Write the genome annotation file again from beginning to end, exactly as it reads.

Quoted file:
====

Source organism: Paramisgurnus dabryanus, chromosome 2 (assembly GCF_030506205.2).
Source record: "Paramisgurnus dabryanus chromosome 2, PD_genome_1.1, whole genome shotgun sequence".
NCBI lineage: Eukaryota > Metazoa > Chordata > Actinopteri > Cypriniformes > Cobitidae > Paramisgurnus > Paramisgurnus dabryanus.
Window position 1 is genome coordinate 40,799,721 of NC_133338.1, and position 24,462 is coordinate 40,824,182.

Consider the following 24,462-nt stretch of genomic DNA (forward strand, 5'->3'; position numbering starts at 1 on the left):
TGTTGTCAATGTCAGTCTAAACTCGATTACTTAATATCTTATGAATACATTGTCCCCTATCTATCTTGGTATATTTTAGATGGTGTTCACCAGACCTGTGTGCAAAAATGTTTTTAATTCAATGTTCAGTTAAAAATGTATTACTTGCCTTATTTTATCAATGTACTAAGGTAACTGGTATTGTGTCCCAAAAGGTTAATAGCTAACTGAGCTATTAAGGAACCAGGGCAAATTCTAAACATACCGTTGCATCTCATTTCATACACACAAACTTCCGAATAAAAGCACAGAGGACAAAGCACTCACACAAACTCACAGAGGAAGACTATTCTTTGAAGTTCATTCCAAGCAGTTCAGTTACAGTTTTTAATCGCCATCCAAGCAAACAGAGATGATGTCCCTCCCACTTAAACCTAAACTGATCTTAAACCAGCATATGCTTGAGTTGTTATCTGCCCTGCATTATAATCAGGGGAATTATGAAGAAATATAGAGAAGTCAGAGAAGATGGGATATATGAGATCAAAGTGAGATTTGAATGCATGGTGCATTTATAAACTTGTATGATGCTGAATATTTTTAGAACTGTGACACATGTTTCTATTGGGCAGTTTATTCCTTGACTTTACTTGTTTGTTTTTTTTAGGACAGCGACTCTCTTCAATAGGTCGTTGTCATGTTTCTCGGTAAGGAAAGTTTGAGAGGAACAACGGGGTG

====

Source organism: Paramisgurnus dabryanus, chromosome 2 (assembly GCF_030506205.2).
Source record: "Paramisgurnus dabryanus chromosome 2, PD_genome_1.1, whole genome shotgun sequence".
NCBI lineage: Eukaryota > Metazoa > Chordata > Actinopteri > Cypriniformes > Cobitidae > Paramisgurnus > Paramisgurnus dabryanus.
Window position 1 is genome coordinate 40,799,721 of NC_133338.1, and position 24,462 is coordinate 40,824,182.

Consider the following 24,462-nt stretch of genomic DNA (forward strand, 5'->3'; position numbering starts at 1 on the left):
TGTTGTCAATGTCAGTCTAAACTCGATTACTTAATATCTTATGAATACATTGTCCCCTATCTATCTTGGTATATTTTAGATGGTGTTCACCAGACCTGTGTGCAAAAATGTTTTTAATTCAATGTTCAGTTAAAAATGTATTACTTGCCTTATTTTATCAATGTACTAAGGTAACTGGTATTGTGTCCCAAAAGGTTAATAGCTAACTGAGCTATTAAGGAACCAGGGCAAATTCTAAACATACCGTTGCATCTCATTTCATACACACAAACTTCCGAATAAAAGCACAGAGGACAAAGCACTCACACAAACTCACAGAGGAAGACTATTCTTTGAAGTTCATTCCAAGCAGTTCAGTTACAGTTTTTAATCGCCATCCAAGCAAACAGAGATGATGTCCCTCCCACTTAAACCTAAACTGATCTTAAACCAGCATATGCTTGAGTTGTTATCTGCCCTGCATTATAATCAGGGGAATTATGAAGAAATATAGAGAAGTCAGAGAAGATGGGATATATGAGATCAAAGTGAGATTTGAATGCATGGTGCATTTATAAACTTGTATGATGCTGAATATTTTTAGAACTGTGACACATGTTTCTATTGGGCAGTTTATTCCTTGACTTTACTTGTTTGTTTTTTTTAGGACAGCGACTCTCTTCAATAGGTCGTTGTCATGTTTCTCGGTAAGGAAAGTTTGAGAGGAACAACGGGGTG